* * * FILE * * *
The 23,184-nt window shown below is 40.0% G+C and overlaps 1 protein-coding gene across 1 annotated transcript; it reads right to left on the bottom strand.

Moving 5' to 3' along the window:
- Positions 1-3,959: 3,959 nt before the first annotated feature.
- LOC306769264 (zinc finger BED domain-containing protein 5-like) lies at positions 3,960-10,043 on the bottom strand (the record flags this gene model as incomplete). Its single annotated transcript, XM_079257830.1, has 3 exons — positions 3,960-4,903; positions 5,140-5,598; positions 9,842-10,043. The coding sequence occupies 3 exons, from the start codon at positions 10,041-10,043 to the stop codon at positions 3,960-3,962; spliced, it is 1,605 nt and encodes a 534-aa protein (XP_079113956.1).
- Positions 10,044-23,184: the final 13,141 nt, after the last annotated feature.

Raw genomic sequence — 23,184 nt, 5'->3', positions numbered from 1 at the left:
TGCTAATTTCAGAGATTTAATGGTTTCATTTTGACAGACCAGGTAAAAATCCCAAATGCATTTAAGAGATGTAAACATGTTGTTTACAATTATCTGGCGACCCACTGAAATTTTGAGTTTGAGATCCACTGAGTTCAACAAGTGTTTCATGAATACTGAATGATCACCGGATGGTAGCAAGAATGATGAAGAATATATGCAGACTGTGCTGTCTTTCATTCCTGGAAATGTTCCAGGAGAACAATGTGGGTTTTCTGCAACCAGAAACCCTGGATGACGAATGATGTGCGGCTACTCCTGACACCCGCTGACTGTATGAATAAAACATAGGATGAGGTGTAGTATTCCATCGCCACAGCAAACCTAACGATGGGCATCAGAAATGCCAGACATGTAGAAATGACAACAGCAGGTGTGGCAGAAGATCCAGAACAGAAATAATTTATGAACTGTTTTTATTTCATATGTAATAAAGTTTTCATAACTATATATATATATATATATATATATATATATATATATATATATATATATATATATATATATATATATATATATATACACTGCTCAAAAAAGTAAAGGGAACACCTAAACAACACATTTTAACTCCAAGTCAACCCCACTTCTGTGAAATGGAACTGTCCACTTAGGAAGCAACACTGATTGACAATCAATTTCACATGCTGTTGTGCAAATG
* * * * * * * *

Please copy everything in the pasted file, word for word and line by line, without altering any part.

The 23,184-nt window shown below is 40.0% G+C and overlaps 1 protein-coding gene across 1 annotated transcript; it reads right to left on the bottom strand.

Moving 5' to 3' along the window:
- Positions 1-3,959: 3,959 nt before the first annotated feature.
- LOC306769264 (zinc finger BED domain-containing protein 5-like) lies at positions 3,960-10,043 on the bottom strand (the record flags this gene model as incomplete). Its single annotated transcript, XM_079257830.1, has 3 exons — positions 3,960-4,903; positions 5,140-5,598; positions 9,842-10,043. The coding sequence occupies 3 exons, from the start codon at positions 10,041-10,043 to the stop codon at positions 3,960-3,962; spliced, it is 1,605 nt and encodes a 534-aa protein (XP_079113956.1).
- Positions 10,044-23,184: the final 13,141 nt, after the last annotated feature.

Raw genomic sequence — 23,184 nt, 5'->3', positions numbered from 1 at the left:
TGCTAATTTCAGAGATTTAATGGTTTCATTTTGACAGACCAGGTAAAAATCCCAAATGCATTTAAGAGATGTAAACATGTTGTTTACAATTATCTGGCGACCCACTGAAATTTTGAGTTTGAGATCCACTGAGTTCAACAAGTGTTTCATGAATACTGAATGATCACCGGATGGTAGCAAGAATGATGAAGAATATATGCAGACTGTGCTGTCTTTCATTCCTGGAAATGTTCCAGGAGAACAATGTGGGTTTTCTGCAACCAGAAACCCTGGATGACGAATGATGTGCGGCTACTCCTGACACCCGCTGACTGTATGAATAAAACATAGGATGAGGTGTAGTATTCCATCGCCACAGCAAACCTAACGATGGGCATCAGAAATGCCAGACATGTAGAAATGACAACAGCAGGTGTGGCAGAAGATCCAGAACAGAAATAATTTATGAACTGTTTTTATTTCATATGTAATAAAGTTTTCATAACTATATATATATATATATATATATATATATATATATATATATATATATATATATATATATATATATATATATATATACACTGCTCAAAAAAGTAAAGGGAACACCTAAACAACACATTTTAACTCCAAGTCAACCCCACTTCTGTGAAATGGAACTGTCCACTTAGGAAGCAACACTGATTGACAATCAATTTCACATGCTGTTGTGCAAATG